Current measurement guide: Introduction

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Below you will find general information on measuring current with the nRF52 chip and basic test equipment setup and techniques.

Measurement basics

There are several ways to measure current. Using a dedicated power analyzer is the preferred way, but since most of us do not have access to a power analyzer, this post will describe other possibilities as well which include using an oscilloscope or an ampere meter. An ampere meter will only give us the average current and further investigation of the different components of the current draw is not possible. An oscilloscope on the other hand will give us the opportunity to measure both average current over a given time interval as well as capture the current profile of BLE events.

The nRF52 current draw is in the range from a few hundred nanoamps (nA) in System Off mode, to several milliamps (mA) when CPU and radio are active. A typical scenario is measuring advertising packets. Between the packets the chip is usually in System On IDLE mode with an RTC and 32kHz RC oscillator running which draws 1.6 uA with full RAM retention. During transmission the current peaks at around 7 mA (Radio and CPU). When using an oscilloscope, it should be able to handle such a large range, or be able to automatically adjust the range based on the current draw.

The nRF52 power supply uses auto-controlled refresh modes to maximize efficiency. What this basically means is that a capacitor is recharged regularly to provide power to the chip. The recharge off the capacitor happens during a very short time interval, and results in a high frequency peak in current. This peak is measured to be about 10 - 15 us long. In order to get the correct average current during these peaks, a sampling frequency corresponding to half the peak length is required. This results in a minimum frequency of 200k samples per second (1 sample every 5 us).

###Using an oscilloscope In order to use an oscilloscope to calculate current, a resistor needs to be placed in series with the voltage source, which enables you to measure the voltage drop over this resistor. The current is then given by V_drop / R.

Since the range of the current drawn by the nRF52 chip is in the order of 10mA, as described above, a resistor must be chosen so that the range of the voltage drop is within the maximum range of the highest sensitivity mode on the scope. A typical value is 10 Ohm which will give you a maximum voltage drop of 100mV.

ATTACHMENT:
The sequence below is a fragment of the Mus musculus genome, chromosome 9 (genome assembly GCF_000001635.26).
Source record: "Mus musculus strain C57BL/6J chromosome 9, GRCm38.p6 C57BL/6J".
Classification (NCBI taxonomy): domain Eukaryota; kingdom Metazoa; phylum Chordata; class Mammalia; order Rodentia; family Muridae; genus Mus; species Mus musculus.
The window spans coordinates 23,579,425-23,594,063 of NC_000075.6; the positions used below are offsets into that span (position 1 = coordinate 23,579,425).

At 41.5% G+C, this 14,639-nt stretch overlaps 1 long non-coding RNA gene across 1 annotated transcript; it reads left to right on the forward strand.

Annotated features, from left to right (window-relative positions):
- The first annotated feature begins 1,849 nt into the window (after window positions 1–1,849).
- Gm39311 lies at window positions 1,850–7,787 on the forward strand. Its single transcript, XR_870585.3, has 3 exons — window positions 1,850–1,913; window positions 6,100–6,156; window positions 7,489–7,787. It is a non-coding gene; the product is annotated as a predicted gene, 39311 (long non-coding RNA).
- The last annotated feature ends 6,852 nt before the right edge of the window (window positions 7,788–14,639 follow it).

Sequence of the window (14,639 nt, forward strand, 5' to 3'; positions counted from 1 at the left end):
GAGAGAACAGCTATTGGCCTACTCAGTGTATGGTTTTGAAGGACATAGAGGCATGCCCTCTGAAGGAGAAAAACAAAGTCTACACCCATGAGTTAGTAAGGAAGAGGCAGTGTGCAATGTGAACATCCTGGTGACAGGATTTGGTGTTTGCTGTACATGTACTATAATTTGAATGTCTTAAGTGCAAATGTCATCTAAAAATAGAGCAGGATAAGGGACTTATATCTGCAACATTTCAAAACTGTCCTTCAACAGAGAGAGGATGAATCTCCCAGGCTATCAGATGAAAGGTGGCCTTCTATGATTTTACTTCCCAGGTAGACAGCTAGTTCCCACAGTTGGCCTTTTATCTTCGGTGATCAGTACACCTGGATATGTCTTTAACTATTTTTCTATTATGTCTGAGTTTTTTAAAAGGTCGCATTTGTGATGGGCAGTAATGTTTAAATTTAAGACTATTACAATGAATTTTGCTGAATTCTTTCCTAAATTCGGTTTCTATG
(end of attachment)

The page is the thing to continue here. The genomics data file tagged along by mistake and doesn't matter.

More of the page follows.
Connect two probes, one on each side of the resistor, and calculate the difference between the voltages. Most oscilloscopes have this function build in, and will show you the difference while doing measurements. Probes with 1X attenuation should be used to reduce noise. In order to measure the lowest currents, you should be aware of a few things. Most oscilloscopes come with a bandwidth limit filter which will filter out some of the unwanted noise. You should also enable averaging mode to reduce random noise. If your oscilloscope has a high resolution function, this should be enabled.

Connect both probes to a common node with the same input voltage as the test circuit. Set the voltage offset on both inputs to this voltage and set the sensitivity (V/div) to not more than necessary to capture the highest peaks. Read of the differential voltage between the two probes. If it is not zero, it means that you have common-mode currents caused by external or internal noise. You should compensate for this by subtracting this offset value in subsequent measurements.

Ideally, you should set the sampling rate to around 200 kSa/s to be able to capture the refresh mode spikes as described above, but be aware that the memory depth of your oscilloscope may not be large enough to capture a whole advertising/connection period if you are using long intervals. If not, reduce the sampling rate. For example, a 100 millisecond interval with a limit of 32k sampling points, gives you a sampling rate of maximum of 320 kSa/s to capture the whole interval.

###Using an ampere meter You can use an ampere meter to measure the average current during System ON IDLE and System OFF as well as advertising/connection events when the interval is not too long. We have successfully been able to measure the chip during advertising or connection with intervals as long as 100 ms. Intervals above 100 ms is hard to read because the display will jump between the low and high currents, and therefore you will not get the correct average.

###Using a power analyzer A dedicated power analyzer is the preferred tool to use in order to get the most accurate results. Most power analyzers adjust the sensitivity (dynamic range) while doing measurements. This enables us to get accurate results while measuring for example different advertising intervals. It will give us accurate results on both the radio packets and the idle current in between. The sampling frequency of this equipment is specified to be a maximum of 200k samples per second, which is enough to measure the refresh mode peaks.

A good power analyzer will give us very accurate currents from a few hundred nanoamps up to several milliamps in the same measurement.